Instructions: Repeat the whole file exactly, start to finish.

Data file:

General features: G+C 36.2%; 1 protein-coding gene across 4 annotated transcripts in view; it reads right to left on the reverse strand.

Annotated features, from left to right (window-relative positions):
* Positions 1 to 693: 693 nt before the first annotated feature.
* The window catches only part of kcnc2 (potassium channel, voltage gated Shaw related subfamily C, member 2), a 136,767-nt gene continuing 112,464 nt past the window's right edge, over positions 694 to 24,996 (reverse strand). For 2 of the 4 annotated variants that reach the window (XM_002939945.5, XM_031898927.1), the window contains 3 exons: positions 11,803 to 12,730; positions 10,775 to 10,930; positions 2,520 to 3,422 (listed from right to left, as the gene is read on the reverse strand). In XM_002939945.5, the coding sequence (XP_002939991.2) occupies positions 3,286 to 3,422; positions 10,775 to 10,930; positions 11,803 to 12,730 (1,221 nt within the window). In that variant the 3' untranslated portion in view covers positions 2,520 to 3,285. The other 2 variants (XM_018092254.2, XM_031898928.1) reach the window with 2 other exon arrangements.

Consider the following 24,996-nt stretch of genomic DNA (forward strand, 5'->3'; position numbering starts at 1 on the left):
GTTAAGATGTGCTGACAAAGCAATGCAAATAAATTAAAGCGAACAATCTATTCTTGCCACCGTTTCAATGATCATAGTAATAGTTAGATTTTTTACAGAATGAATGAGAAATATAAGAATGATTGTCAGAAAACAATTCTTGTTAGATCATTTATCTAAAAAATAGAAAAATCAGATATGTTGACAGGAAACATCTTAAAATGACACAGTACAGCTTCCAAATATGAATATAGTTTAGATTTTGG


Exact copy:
General features: G+C 36.2%; 1 protein-coding gene across 4 annotated transcripts in view; it reads right to left on the reverse strand.

Annotated features, from left to right (window-relative positions):
* Positions 1 to 693: 693 nt before the first annotated feature.
* The window catches only part of kcnc2 (potassium channel, voltage gated Shaw related subfamily C, member 2), a 136,767-nt gene continuing 112,464 nt past the window's right edge, over positions 694 to 24,996 (reverse strand). For 2 of the 4 annotated variants that reach the window (XM_002939945.5, XM_031898927.1), the window contains 3 exons: positions 11,803 to 12,730; positions 10,775 to 10,930; positions 2,520 to 3,422 (listed from right to left, as the gene is read on the reverse strand). In XM_002939945.5, the coding sequence (XP_002939991.2) occupies positions 3,286 to 3,422; positions 10,775 to 10,930; positions 11,803 to 12,730 (1,221 nt within the window). In that variant the 3' untranslated portion in view covers positions 2,520 to 3,285. The other 2 variants (XM_018092254.2, XM_031898928.1) reach the window with 2 other exon arrangements.

Consider the following 24,996-nt stretch of genomic DNA (forward strand, 5'->3'; position numbering starts at 1 on the left):
GTTAAGATGTGCTGACAAAGCAATGCAAATAAATTAAAGCGAACAATCTATTCTTGCCACCGTTTCAATGATCATAGTAATAGTTAGATTTTTTACAGAATGAATGAGAAATATAAGAATGATTGTCAGAAAACAATTCTTGTTAGATCATTTATCTAAAAAATAGAAAAATCAGATATGTTGACAGGAAACATCTTAAAATGACACAGTACAGCTTCCAAATATGAATATAGTTTAGATTTTGG